English architect Norman Foster, the man behind the millennium bridge, has commissioned the construction of a pencil sharpener by Japanese designer Norie Matsumoto, a lady already familiar with the design of a pencil sharpener having included one in her earlier work.

According to Norie, the brief from Mr Foster was to design 'a pencil sharpener for three sizes capable of sitting on a desk and with a compartment to receive the shavings.’ The pencil sharpener will ultimately allow Lord Foster to sharpen all different sizes of pencil – a necessity in the life of an architect.

The purpose of the Wish List project is to familiarize next generation furniture designers in Europe with the beauty and potential of American hardwood, and to increase export sales. A series of projects initiated by high profile designers from around the world were included. Each of those designers commissioned a next generation wood artist to realize their ideas.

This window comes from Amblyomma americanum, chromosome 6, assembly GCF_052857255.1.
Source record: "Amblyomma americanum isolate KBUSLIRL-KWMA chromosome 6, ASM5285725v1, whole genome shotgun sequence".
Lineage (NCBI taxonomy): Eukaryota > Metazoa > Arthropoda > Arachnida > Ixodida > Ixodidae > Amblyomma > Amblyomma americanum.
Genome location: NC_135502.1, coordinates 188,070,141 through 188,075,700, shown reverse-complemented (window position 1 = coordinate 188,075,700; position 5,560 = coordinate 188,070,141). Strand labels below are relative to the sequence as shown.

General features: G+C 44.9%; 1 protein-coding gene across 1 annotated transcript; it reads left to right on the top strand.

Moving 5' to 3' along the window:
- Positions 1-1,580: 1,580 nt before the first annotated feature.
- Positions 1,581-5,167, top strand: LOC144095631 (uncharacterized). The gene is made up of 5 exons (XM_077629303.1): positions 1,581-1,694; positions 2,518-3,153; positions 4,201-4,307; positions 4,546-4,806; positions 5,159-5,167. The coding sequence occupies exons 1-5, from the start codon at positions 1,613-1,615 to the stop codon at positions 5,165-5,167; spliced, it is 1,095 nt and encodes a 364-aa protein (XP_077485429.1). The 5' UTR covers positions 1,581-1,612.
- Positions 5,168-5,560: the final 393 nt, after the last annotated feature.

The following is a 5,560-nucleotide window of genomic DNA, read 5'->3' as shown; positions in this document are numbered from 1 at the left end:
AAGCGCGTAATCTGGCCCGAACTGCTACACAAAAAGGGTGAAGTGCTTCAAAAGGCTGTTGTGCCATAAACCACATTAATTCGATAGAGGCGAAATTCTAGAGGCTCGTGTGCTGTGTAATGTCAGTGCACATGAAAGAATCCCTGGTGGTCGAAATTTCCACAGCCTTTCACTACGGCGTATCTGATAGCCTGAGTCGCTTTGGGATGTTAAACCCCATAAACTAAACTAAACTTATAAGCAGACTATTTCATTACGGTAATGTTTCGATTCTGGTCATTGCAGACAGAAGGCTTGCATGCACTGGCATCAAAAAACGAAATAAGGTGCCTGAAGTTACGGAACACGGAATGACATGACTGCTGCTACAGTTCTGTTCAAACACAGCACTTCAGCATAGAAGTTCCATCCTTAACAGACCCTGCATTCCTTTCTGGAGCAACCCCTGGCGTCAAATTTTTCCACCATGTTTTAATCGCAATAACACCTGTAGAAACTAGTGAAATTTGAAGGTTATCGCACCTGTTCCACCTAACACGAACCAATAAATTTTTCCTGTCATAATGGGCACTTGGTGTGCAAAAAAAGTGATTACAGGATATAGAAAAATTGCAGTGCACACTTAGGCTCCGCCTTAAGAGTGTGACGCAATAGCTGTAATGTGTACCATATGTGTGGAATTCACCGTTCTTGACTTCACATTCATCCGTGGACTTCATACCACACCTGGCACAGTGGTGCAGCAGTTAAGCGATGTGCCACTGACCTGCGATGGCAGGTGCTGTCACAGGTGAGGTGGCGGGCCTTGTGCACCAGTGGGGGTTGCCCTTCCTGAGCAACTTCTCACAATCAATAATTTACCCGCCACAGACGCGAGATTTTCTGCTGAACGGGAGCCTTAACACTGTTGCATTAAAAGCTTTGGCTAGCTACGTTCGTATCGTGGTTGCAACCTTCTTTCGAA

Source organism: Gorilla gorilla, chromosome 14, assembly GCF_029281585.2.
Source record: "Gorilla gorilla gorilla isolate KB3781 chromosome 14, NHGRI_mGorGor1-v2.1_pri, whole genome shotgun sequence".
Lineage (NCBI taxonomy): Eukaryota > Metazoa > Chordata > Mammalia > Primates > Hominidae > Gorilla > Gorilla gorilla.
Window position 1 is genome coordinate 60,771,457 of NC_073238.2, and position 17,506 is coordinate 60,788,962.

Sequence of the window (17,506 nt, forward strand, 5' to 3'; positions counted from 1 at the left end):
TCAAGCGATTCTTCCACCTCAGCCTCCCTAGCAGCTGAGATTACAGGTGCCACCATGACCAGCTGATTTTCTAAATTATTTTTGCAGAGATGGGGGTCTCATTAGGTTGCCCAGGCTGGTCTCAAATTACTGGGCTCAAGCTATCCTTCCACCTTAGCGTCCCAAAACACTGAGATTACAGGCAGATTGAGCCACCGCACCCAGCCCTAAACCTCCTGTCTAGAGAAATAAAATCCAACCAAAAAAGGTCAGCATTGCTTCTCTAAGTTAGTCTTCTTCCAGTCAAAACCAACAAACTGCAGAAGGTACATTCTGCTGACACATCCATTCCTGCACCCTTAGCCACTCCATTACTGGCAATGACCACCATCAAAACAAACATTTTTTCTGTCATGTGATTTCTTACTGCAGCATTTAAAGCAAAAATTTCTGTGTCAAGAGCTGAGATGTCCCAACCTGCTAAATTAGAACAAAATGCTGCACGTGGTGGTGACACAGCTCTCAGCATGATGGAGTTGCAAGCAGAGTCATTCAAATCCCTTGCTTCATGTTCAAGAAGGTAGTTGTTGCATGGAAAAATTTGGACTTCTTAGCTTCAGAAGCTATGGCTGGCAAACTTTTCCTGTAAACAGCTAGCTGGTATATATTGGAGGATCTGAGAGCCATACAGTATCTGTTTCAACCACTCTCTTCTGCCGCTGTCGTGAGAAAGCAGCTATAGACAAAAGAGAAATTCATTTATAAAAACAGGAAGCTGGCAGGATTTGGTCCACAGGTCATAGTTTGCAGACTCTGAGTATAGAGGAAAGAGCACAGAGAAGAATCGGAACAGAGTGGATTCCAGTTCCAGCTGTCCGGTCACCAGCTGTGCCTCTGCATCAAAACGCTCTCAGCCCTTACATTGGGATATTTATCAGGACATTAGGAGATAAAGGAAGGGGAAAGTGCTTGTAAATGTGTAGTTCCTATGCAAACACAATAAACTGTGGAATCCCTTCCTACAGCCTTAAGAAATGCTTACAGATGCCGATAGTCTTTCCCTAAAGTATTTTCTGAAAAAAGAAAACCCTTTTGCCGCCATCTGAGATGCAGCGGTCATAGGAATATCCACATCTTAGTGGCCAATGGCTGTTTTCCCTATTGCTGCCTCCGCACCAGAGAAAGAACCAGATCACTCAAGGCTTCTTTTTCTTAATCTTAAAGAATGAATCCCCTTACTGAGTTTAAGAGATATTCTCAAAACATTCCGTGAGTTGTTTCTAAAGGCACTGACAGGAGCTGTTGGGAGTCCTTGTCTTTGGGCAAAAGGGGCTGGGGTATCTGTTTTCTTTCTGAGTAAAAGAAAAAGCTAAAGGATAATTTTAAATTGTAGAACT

Norie says that during a phone call with Lord Foster and Sean from Benchmark, they discussed which material to use. 'We decided to use American tulipwood', she said, 'to make four simple and strong shapes: cube, tetrahedral, sphere and a cylinder. During the conversation Sean explained the material information about tulipwood, which is a comparatively cheap material in relation to other American hardwoods. Additionally, tulipwood often has a yellow and olive green pattern which Lord Foster liked for the marbling effect. We also discussed adding a tray for each sharpener mirroring the shape of it, i.e. a spherical sharpener will have a round tray. The tray should then have enough space for many colour pencils'. 

The choice had a decisive impact on the project. 'It was the first time I had every used tulipwood as a final material. I’ve used tulip wood for a mock up before because it is a cheap material but it is a stable wood which works very well for testing construction matters. After this project I realised American tulipwood is a very beautiful material which does have a strong colour pattern and a very smooth surface. I started to wonder why I haven’t used it as a final material before and am glad I’ve realised its potential'. 

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